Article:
Occasionally, I’ve encountered more extreme cases of emergency hospitalizations for suicidal ideation, self harming or presenting a danger to others.
It’s important for parents to ask questions and normalize conversations about mental health. I hear a lot of people say, “It won’t happen to my child.” But the combination of new friends, insecurity, alcohol or drugs, stress, anxiety, disrupted sleep cycles, hormones and low impulse control means everyone’s child is potentially at risk. “If it happens to you, here’s what to do” is a better conversation to have. It helps your young adult feel empowered, know that you understand, and will help them to help others if they need to.
In my most recent position, I compiled a report using the counseling center’s data. I learned that the peak time for emergency sessions was during September, October and November, when students were walking in because their anxiety was so severe they felt they could not function. In my sample, more males than females were seeking help, and the second-most-common reason for seeking an emergency session was for suicidal ideation. Most students who came in were able to bounce back and continue on their path, but there were some who struggled more because of the onset of larger mental health conditions.
Combing through the data revealed that there were gaps in subsequent care for students. The sheer number of students seeking help overwhelmed the staff. Some students didn’t receive any follow up after coming in with serious concerns.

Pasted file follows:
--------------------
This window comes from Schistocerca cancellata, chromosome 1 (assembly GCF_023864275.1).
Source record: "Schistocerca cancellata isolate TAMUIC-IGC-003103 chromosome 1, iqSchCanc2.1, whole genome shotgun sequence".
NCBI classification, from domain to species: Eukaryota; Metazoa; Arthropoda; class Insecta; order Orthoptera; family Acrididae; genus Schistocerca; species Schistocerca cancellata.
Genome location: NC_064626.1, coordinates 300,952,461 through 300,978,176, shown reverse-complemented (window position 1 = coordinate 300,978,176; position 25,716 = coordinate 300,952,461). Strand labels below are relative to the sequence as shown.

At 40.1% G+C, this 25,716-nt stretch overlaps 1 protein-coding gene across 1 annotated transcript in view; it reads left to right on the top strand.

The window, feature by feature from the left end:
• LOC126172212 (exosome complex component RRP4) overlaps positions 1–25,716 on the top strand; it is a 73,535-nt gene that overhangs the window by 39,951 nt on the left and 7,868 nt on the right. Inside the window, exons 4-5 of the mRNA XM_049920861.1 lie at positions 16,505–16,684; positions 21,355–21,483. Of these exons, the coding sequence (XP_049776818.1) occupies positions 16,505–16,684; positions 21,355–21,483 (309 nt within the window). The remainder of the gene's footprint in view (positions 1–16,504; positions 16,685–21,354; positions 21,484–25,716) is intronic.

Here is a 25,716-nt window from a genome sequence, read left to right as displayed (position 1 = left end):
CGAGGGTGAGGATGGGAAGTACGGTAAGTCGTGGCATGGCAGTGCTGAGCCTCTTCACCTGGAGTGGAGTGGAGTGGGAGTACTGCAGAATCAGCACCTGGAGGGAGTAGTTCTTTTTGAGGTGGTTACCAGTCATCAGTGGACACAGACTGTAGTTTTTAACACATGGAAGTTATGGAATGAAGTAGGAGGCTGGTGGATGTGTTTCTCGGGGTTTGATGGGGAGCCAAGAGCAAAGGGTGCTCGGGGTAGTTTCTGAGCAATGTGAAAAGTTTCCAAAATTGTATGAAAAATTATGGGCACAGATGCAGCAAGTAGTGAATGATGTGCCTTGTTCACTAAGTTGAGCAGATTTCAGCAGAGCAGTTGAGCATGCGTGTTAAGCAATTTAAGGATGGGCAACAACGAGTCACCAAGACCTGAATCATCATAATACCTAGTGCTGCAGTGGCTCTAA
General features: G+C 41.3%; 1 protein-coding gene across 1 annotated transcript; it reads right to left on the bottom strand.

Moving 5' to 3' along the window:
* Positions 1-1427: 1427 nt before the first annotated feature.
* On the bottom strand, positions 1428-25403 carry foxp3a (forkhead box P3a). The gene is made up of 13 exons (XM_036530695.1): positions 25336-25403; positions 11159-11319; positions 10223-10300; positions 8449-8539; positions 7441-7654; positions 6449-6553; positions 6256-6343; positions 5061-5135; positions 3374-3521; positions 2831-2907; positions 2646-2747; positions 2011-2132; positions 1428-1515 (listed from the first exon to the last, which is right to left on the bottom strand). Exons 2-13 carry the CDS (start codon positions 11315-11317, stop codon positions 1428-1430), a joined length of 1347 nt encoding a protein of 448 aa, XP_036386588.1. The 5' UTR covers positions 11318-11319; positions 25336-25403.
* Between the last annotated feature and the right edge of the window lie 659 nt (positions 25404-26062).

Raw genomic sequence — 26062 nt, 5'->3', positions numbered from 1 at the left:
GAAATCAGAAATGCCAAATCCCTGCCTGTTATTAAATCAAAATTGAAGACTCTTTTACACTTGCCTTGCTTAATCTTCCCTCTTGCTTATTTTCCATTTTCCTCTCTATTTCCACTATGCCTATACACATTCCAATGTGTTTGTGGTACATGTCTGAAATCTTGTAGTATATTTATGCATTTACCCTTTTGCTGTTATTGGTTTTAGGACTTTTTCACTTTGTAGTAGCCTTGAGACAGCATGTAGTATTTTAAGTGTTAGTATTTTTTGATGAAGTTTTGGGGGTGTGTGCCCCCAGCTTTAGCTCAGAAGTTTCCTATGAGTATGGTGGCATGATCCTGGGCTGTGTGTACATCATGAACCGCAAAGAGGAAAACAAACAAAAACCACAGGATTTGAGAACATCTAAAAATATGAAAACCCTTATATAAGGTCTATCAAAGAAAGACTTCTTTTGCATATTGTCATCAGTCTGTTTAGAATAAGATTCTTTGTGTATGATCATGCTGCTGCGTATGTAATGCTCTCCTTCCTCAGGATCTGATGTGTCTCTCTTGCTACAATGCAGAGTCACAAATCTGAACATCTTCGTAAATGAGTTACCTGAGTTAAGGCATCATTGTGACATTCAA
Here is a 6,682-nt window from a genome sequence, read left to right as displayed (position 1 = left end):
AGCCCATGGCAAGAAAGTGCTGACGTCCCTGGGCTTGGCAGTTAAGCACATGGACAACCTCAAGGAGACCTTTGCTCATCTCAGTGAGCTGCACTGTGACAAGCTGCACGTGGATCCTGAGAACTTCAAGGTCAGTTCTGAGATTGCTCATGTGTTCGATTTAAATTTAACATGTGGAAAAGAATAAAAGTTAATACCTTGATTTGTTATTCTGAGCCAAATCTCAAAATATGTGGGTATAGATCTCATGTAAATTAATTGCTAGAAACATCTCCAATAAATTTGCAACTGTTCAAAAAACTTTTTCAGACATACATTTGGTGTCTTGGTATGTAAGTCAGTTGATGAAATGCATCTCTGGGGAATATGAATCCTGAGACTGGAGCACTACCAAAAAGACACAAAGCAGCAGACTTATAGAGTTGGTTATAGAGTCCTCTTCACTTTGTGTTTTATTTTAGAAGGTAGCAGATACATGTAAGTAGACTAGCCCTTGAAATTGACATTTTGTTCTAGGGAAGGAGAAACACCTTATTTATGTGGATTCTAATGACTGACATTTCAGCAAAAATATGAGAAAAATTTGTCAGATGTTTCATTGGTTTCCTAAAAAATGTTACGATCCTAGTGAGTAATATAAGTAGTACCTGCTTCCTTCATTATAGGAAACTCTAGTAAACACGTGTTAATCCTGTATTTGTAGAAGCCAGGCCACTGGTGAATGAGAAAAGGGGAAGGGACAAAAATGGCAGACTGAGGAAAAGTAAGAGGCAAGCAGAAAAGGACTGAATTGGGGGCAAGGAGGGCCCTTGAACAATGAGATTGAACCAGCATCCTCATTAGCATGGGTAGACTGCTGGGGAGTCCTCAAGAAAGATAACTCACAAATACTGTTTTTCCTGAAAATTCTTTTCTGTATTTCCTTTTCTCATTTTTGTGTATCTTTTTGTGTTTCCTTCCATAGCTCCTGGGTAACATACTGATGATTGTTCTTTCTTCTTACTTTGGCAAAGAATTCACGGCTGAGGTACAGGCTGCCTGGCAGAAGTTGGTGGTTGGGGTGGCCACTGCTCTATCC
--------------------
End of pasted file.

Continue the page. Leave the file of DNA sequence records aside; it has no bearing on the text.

The goal is to help your young adult feel empowered, know that you understand, and help them to help others if they need to.
That’s why having a plan for continued treatment is critical. Many students are referred to mental health counselors in the community or simply decline ongoing treatment. At the time of my report, the counseling center I worked at was just not able to keep up with everyone who needed help, so students who didn’t seek continuing treatment fell off our radar.
And here, parental guidance can be especially helpful. Instead of assuming that everything is better after one session at the counseling center, I urge parents to ask questions and to reach out to their children — especially during the first few months of transition. Your child may continue to struggle in silence, not seeing the need to continue treatment.
Be sure to ask them not only about their experience at that first appointment but what their plan is going forward. If parents can normalize seeking help and counseling, children may feel less hesitant to do it. (Plus, having students connected to counselors can offer parents some comfort knowing their child has someone else to talk to, seek guidance from, step in if there are concerns, and promote healthy decision-making — all while maintaining a student’s privacy.)
Unfortunately, there is a limit to the number of appointments a student can have each year at most university counseling centers. It’s great to know ahead of time how many sessions are offered so a student can choose the best way to use them.
I know it’s not fun to think about. But I can tell you that there are many mental health providers who have more time to consider new patients right now, before the school year ramps up. And it’s a worthwhile investment in your child’s wellness and success to add to that to your back-to-school list.
If you or someone you know needs help, call 1-800-273-8255 for the National Suicide Prevention Lifeline. You can also text HOME to 741-741 for free, 24-hour support from the Crisis Text Line. Outside of the U.S., please visit the International Association for Suicide Prevention for a database of resources.
Have a compelling first-person story or experience you want to share? Send your story description to firstname.lastname@example.org.